Mercedes driver George Russell has voiced a scathing critique, urging F1 officials to abandon the utilisation of extreme wet tyres.
Russell’s frustration emerged as heavy rains wreaked havoc during the race, prompting delays and adding an element of chaos to the competition.
The British driver deemed the extreme wet tyres as a “complete waste of time” during the weather-driven race weekend, reigniting the longstanding debate over appropriate tyre choices in treacherous wet conditions.
The Dutch Grand Prix encountered a challenging start as torrential downpours deluged the circuit, leading to a 40-minute delay before the race could commence.
This meteorological onslaught prompted concerns over driver safety and race viability.
Ultimately, Max Verstappen, in a display of remarkable prowess, clinched his ninth consecutive victory against this backdrop of uncertainty.
When the race resumed, all drivers were instructed to employ intermediate tyres, a decision that sparked Russell’s pointed commentary.
Despite the availability of extreme wet tyres, which are designed to handle the most adverse wet conditions, the drivers were directed toward the intermediates.
Russell’s race concluded with disappointment as he suffered a late puncture, preventing him from finishing.
Russell’s stance pivots on a call for the abandonment of the rarely used extreme wet tyre in favour of a strategy that hinges on waiting for the weather to improve before racing resumes.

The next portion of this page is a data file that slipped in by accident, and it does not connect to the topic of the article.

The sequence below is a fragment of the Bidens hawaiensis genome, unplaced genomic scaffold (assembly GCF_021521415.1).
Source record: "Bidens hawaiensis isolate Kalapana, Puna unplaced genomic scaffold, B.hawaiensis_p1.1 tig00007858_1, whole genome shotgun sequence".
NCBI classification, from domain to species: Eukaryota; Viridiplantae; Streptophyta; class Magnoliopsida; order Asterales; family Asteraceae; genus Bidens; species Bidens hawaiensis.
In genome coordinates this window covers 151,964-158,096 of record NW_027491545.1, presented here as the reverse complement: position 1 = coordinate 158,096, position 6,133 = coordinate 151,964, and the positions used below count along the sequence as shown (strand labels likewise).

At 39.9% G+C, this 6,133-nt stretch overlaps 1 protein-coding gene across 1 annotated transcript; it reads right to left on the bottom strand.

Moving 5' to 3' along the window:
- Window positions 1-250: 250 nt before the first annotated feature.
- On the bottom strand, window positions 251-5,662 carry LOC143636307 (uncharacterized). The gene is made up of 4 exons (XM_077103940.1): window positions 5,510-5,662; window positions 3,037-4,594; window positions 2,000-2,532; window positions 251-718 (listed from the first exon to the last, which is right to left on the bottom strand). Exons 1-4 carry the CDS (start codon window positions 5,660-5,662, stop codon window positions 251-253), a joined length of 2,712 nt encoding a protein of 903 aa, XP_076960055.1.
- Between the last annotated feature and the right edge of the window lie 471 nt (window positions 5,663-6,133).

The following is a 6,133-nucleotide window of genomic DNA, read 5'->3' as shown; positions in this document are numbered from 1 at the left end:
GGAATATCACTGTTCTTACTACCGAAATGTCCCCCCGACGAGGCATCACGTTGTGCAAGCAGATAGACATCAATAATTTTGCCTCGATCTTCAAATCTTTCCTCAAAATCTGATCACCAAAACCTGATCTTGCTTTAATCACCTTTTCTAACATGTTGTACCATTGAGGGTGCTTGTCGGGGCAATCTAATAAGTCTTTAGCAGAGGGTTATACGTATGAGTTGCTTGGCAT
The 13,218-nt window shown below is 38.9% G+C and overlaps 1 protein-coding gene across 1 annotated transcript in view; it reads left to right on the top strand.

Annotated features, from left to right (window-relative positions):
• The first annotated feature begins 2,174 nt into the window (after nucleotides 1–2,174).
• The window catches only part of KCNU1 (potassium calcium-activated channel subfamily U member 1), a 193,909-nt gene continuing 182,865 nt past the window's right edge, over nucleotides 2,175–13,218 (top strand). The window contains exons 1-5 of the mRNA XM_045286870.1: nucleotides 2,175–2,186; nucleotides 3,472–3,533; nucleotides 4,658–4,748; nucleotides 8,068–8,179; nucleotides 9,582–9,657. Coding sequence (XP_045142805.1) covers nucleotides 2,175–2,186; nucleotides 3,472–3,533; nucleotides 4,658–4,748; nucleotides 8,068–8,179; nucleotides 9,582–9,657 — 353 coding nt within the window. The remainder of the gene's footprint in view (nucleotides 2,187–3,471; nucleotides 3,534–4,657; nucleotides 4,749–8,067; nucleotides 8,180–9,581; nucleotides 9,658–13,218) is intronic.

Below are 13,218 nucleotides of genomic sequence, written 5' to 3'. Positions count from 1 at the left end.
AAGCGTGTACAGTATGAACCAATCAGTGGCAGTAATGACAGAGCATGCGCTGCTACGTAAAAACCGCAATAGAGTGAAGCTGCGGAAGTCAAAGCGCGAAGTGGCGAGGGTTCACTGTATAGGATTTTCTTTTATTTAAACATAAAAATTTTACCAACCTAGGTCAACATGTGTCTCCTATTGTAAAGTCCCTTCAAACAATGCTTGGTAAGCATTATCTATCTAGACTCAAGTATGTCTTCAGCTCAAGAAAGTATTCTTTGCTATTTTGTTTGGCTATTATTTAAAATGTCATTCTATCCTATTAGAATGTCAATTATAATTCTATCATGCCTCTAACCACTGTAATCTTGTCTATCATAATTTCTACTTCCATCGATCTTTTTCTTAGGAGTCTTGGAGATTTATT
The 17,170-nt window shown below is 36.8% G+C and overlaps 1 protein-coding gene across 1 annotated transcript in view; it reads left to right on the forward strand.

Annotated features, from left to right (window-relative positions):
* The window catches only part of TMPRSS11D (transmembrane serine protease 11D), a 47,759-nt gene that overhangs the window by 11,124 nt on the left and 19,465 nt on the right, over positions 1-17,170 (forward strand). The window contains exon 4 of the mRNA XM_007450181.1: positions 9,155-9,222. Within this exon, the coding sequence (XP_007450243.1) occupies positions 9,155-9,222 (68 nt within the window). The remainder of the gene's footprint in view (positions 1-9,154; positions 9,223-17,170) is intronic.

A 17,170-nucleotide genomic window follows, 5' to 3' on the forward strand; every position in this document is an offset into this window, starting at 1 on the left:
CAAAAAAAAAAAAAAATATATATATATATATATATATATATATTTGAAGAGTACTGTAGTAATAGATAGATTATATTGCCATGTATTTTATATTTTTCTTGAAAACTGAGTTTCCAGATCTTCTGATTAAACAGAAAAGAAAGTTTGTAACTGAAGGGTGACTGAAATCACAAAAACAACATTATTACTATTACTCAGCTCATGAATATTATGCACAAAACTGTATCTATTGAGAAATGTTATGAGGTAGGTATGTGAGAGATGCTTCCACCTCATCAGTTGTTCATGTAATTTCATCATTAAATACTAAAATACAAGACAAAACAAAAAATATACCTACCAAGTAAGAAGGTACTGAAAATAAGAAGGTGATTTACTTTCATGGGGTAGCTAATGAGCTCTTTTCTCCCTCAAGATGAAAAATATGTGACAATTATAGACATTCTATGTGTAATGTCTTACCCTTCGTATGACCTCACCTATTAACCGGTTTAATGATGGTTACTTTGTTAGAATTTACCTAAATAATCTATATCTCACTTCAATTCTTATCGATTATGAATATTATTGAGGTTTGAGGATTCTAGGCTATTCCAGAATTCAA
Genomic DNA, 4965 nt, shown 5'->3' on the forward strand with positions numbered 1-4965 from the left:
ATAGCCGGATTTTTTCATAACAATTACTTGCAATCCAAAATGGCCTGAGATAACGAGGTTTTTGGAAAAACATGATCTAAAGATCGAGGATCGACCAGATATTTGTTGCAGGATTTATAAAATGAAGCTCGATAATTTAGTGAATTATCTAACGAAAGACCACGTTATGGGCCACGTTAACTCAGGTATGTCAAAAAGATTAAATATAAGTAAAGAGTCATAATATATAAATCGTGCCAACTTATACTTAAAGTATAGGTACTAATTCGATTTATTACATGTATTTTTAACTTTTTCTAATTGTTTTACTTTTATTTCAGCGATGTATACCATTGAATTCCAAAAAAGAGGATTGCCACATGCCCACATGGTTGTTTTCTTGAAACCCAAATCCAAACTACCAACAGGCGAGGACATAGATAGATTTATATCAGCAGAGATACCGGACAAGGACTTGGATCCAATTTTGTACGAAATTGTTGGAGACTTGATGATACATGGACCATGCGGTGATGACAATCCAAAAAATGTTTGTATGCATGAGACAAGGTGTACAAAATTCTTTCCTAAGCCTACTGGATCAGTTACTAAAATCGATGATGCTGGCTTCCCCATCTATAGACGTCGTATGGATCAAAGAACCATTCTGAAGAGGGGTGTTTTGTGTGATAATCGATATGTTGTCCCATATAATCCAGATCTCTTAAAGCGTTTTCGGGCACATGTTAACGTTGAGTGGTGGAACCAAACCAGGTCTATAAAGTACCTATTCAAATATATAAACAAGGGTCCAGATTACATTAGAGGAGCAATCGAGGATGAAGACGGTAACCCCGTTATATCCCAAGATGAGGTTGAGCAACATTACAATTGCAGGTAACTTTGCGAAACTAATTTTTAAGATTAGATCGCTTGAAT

The driver explained, “That extreme tyre is a complete waste of time at the moment and I think it should just be parked.
“If the conditions are too wet for intermediates, they [should] enforce that we just have to wait until the conditions get better.”
Pirelli, the official tyre supplier for F1, has often faced criticism for the performance of their wet tyres.
This long-standing concern was brought to the forefront during the Dutch Grand Prix.
While the extreme wet tyres exhibit superior water displacement capabilities compared to their intermediate counterparts, they lack the speed necessary for competitive racing, even in severe downpours.
Verstappen’s perspective mirrors Russell’s sentiment, as he asserts that most drivers prefer intermediates, even in hazardous conditions.
The Red Bull driver elaborated, “The problem we have at the moment is that the intermediate is basically too good compared to the extreme.”
Verstappen suggested that the intermediate tyres, while performing well, can still pose dangers when conditions worsen considerably.
In retrospect, Verstappen acknowledged that the red flag decision was perhaps justified, given the preponderance of drivers employing intermediate tyres.
The situation had become so precarious due to the accumulation of water on the track that the red flag was a necessary intervention.